Before I came to NYU, I had some dim, vaguely formed ethical qualms with the world around me. As materially comfortable people in the undisputed superpower of the world, it’s sensible to assume us Americans, particularly those of us fortunate enough to be economically and physically comfortable would be a contented lot, however this is not the case. We seem to exist in a baseline state of vague, disaffected malaise, moving through our lives and approaching our respective educations with only the bare minimum of effort and enthusiasm. Abroad, our collectively unenthusiastic, consumerist lifestyle has placed billions of people in squalor, poverty, and financial enslavement.
What I was feeling particularly guilty about was my inability to work towards any kind of solution to these problems. Their magnitude is staggering, and I felt I could never possibly effect change for the better. This was when I met the Revolutionary Communists.
The reaction most people, myself included, have when they discover Communism is still being advocated is a sort of befuddled disbelief. Isn’t Communism a relic of the past, a disproven failure? According to some, yes. Others, including Revolutionary Communist Raymond Lotta disagree. Incidentally Lotta will be holding a conversation at the Cantor Film Center on October 26th.
I am uncertain about Communism as a viable form of social organization. Most of my present knowledge seems to say that it is not. This knowledge however, was taught to me by an education system with a vested interest in ensuring that students become contributors to the present economic system, which is increasingly evident is not in the best interest for most of us. In the wake of economic collapse there is much thought about how to amend and fix our system, but very little on whether it is a success which deserves to exist. I believe this question deserves to be re-examined, and Lotta is one of only a few people doing so.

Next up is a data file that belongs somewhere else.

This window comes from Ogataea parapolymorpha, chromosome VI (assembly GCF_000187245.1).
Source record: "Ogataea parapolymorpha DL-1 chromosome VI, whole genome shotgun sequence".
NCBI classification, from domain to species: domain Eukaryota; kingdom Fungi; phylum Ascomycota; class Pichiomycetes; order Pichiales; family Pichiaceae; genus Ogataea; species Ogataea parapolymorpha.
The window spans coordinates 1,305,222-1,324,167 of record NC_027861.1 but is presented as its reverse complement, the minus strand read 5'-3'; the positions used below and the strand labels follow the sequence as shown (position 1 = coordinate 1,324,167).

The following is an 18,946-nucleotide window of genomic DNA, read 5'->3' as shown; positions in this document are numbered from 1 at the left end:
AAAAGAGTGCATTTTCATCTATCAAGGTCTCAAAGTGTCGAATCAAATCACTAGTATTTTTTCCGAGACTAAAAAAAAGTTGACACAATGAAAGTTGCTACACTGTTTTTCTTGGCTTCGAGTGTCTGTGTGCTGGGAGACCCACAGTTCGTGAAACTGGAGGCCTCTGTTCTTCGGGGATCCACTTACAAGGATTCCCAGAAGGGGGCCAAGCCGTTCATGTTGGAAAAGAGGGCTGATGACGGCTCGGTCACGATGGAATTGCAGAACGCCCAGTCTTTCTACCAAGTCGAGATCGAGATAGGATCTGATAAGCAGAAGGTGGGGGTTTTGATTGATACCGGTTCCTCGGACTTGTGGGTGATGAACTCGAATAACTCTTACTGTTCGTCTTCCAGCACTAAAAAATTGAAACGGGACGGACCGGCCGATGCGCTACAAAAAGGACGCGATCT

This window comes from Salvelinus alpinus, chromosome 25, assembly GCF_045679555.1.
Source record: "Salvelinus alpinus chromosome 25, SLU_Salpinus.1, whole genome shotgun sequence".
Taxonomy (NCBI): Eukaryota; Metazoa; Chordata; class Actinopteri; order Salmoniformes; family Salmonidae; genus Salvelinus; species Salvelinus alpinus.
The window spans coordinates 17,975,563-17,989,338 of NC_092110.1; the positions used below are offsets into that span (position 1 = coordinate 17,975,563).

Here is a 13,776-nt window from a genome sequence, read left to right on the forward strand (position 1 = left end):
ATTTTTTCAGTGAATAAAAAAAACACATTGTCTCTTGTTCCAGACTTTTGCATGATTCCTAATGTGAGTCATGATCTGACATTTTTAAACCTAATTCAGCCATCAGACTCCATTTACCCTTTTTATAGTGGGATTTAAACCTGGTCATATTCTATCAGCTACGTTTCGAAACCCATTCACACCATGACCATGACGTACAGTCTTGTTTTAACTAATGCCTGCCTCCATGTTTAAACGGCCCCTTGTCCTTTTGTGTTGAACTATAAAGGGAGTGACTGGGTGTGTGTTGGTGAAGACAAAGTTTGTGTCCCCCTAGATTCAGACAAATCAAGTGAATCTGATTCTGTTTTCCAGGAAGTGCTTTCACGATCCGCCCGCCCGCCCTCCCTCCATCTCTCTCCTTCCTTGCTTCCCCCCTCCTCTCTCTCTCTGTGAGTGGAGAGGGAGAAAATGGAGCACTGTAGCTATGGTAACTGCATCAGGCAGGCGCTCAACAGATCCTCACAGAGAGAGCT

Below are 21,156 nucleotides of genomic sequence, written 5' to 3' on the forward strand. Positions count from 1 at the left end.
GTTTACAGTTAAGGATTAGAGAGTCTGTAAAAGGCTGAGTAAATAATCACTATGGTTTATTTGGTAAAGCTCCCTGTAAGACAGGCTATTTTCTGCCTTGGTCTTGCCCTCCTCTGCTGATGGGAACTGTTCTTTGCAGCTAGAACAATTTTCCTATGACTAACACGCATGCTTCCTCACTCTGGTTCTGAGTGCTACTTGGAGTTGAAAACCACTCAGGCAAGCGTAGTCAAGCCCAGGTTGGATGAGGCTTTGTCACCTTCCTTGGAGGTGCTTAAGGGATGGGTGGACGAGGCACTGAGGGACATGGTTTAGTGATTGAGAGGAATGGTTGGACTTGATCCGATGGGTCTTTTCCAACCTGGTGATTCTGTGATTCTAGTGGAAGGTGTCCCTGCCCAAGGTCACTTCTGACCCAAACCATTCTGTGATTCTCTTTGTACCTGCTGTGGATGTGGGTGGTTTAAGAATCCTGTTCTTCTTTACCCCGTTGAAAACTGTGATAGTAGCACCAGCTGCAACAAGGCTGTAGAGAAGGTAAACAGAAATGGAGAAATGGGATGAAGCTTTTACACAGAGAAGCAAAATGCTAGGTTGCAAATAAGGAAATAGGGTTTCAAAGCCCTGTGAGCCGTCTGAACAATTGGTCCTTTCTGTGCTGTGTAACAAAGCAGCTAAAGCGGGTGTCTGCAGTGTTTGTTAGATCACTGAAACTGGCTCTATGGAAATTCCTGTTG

As I said, there is much in Communism which I doubt, or at least need convincing of, which is why I plan on attending the conversation. We are in higher education first and foremost to learn, and I want to learn about Communism from those who consider it a topic worth consideration and serious examination, rather than from educators who consider it a footnote of history.
So what should we do? If the dismal results of the pop quiz on basic, well-documented facts about the history of Communism taken by hundreds of randomly polled NYU students is any indication, we need to learn more, and from different sources than we got our ‘common knowledge’ on the subject. (Over the past two weeks, over 300 people took a simple, multiple choice quiz on the history of the communist revolutions of the 20th century. On average correct answers were given only 53% of the time.)
If you feel as I do, that there can be a better world than this one, or if you believe Communism is a broken system, you should be at this conversation, to contribute to the creation of knowledge, the whole point of our education.
NYU Class of '13